And I should add, too, that there’s a rather extensive writing in chapter 2 of the book about my time in Fort Wayne, and again, I don’t want to lean on the book, but the book does describe a lot of that time in my life around Fort Wayne and learning the sport.”
To you, what makes a great play-by-player?
MIKE “DOC” EMRICK: “I don’t know the answer to that. If I could put it in a recipe form, which I’m sure if it could be put in a good paragraph, I’d — because there are so many different personality types, aren’t there, of people who are out there.
I will only quote what my mentor Bob Chase used to say to me: Be yourself. And I think that that’s what I’ve tried to be, and because there are as many personalities of us as there are people in the world, being yourself means a lot of different types of people that are doing this sort of work. So I don’t know if there’s a convenient, easy answer for you.
I know that going back through my own career, one of the things that I regret that I did early is to try to be so exact all of the time. I wanted to just do the perfect game. We all want to serve the fans, and we all want our call to sync up with the picture. We want to do the job right, and we really are — some of us more than others, fanatical about it.
I used to get so upset, and I’m sure that Eddie can recall these moments and John Davidson can recall this moment, these moments, when I would misidentify a player, and I would slam my hand down on the — this is not a secret. It’s documented in the book, too. I would slam my hand down on my book that I kept my rosters in, and it would make a loud noise, but it was just out of frustration with myself that I would see a 28 and call a 29, and what was the difference. Well, it was a four-inch number on a sleeve, and it was probably a half inch of material that made the difference between a 9 and an 8.
So why would I hold myself to that kind of a standard of perfection? I don’t know. But I did. So I would — there were games where I finished and I’d be annoyed at myself. By and large, was it that bad? I don’t know, but I wanted to do the job better.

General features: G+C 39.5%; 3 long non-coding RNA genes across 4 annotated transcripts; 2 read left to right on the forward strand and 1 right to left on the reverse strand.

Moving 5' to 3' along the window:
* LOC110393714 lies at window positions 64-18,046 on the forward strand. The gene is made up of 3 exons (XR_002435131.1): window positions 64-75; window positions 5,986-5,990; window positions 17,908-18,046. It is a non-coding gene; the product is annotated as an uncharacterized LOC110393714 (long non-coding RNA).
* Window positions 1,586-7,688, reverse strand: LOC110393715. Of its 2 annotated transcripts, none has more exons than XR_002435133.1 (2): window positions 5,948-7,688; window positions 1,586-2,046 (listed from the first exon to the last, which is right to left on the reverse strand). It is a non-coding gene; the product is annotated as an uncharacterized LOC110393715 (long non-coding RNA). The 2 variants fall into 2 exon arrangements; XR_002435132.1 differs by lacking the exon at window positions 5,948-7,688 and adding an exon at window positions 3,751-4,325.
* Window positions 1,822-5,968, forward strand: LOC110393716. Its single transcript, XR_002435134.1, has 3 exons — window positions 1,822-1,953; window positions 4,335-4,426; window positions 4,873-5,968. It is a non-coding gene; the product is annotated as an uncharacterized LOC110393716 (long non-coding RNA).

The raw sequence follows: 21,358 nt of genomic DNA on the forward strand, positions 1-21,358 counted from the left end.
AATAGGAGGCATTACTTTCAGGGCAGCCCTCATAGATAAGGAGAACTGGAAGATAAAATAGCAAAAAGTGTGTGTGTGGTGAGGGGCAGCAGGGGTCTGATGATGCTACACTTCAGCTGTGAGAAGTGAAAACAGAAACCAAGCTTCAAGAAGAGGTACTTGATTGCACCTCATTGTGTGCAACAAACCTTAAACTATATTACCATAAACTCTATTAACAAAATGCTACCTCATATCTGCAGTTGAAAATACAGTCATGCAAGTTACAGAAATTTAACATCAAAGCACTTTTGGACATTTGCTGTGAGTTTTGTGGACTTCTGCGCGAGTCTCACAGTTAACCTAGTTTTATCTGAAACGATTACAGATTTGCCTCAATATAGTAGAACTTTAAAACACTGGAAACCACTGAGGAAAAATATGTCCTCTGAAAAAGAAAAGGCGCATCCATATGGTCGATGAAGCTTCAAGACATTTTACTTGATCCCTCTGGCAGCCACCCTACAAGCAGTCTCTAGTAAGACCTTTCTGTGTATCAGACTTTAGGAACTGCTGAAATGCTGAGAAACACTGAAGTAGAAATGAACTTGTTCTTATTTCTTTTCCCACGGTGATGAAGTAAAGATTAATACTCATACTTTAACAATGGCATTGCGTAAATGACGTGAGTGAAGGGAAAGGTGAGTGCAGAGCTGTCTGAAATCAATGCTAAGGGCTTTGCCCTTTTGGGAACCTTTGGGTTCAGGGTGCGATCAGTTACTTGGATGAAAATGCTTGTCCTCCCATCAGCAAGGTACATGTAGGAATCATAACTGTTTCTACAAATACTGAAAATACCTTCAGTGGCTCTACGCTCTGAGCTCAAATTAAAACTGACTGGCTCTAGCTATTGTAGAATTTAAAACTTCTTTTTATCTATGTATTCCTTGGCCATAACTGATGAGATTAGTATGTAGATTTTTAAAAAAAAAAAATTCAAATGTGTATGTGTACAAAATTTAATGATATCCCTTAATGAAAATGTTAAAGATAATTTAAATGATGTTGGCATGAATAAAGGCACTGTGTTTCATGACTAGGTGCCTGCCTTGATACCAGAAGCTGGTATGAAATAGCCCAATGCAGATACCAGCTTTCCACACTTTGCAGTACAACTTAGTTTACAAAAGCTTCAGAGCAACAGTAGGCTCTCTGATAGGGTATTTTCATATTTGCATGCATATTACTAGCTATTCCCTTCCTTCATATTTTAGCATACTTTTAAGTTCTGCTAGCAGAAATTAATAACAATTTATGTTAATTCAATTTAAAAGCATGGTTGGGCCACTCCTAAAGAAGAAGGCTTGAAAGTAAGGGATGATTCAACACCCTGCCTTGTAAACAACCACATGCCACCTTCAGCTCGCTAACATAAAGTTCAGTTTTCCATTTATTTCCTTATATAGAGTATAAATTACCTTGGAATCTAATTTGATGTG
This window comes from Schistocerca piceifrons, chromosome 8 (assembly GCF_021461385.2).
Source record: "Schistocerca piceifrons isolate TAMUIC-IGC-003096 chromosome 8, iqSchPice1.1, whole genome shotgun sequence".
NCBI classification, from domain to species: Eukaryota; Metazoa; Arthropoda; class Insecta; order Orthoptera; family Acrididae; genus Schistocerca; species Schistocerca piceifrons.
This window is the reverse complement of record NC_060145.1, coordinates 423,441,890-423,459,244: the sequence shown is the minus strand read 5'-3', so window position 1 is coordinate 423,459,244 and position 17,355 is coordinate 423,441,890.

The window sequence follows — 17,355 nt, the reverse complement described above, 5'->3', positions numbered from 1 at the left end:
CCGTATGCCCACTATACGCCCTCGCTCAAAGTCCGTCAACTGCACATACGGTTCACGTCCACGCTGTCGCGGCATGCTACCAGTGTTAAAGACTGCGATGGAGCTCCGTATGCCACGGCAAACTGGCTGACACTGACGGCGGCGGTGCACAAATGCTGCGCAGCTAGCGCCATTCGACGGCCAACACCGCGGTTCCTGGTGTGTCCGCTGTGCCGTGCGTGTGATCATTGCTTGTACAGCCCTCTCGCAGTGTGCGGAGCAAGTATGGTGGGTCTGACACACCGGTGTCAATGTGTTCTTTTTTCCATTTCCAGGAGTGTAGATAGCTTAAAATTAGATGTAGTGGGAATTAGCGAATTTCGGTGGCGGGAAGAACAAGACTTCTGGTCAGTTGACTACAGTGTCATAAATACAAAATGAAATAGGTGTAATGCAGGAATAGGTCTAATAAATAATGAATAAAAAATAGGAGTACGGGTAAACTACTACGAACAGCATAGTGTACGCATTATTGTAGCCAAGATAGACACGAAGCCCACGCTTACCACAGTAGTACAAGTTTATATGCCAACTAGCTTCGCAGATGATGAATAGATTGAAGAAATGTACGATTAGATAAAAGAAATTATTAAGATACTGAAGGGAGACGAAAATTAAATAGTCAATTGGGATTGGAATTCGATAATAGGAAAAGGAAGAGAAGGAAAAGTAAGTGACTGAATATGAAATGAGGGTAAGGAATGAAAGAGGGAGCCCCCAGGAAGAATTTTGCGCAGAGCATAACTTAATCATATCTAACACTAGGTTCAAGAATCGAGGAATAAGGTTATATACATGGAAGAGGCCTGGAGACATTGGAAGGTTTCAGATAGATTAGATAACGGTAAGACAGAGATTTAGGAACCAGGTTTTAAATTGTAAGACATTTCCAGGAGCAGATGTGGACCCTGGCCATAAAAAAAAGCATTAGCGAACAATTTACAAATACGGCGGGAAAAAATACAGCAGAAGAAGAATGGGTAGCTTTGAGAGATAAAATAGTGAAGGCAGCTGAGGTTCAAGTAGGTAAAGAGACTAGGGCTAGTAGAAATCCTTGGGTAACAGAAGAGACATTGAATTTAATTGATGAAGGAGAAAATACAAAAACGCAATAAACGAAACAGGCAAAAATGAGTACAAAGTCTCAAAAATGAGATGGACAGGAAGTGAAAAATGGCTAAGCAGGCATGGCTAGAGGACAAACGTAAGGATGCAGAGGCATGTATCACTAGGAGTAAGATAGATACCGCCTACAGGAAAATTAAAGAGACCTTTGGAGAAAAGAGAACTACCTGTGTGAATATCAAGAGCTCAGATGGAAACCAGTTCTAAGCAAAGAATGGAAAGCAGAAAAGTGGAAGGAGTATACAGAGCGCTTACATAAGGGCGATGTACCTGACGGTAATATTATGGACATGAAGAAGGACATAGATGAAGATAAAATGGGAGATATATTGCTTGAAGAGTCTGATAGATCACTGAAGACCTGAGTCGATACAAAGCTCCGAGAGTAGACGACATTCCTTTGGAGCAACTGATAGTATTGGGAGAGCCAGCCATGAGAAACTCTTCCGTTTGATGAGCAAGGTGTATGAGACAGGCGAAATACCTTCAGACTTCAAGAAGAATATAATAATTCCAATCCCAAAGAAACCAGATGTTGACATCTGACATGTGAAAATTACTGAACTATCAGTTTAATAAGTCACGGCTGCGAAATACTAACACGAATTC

For years you would — I would try to hold myself to that standard, and I would even give myself letter grades: A, B, C — I don’t know if I had any D’s or F’s, but I would give myself a letter grade at the end of each game. And it did make me a better broadcaster. It made me more of a concentrated effort to not relax too much during games or take things casually but to concentrate more.
But there was a downside to it, as well, in that I would probably not be as satisfied at the end of games when there was probably more reason to be than I thought. This is kind of long-winded, and I’m sorry for that, but as time passed I became more comfortable with myself and the fact that I was flawed, and there was no way I was ever going to do a perfect game, and probably the mistake was to try to do it that way.
I’ve heard hockey players talk about that, that you can try to be too perfect and then that affects your game, and I guess I realized that after a certain time.
In answer to your question, I guess I’ve kind of veered off the track, but one of the things that I’ve learned over time is that I’ve never done a perfect game out of all of those 3,700 or whatever it is, and I realized after a while that I was never going to do that, and so I had to just relax and as Bob Chase said, be yourself, and myself was not a perfect individual.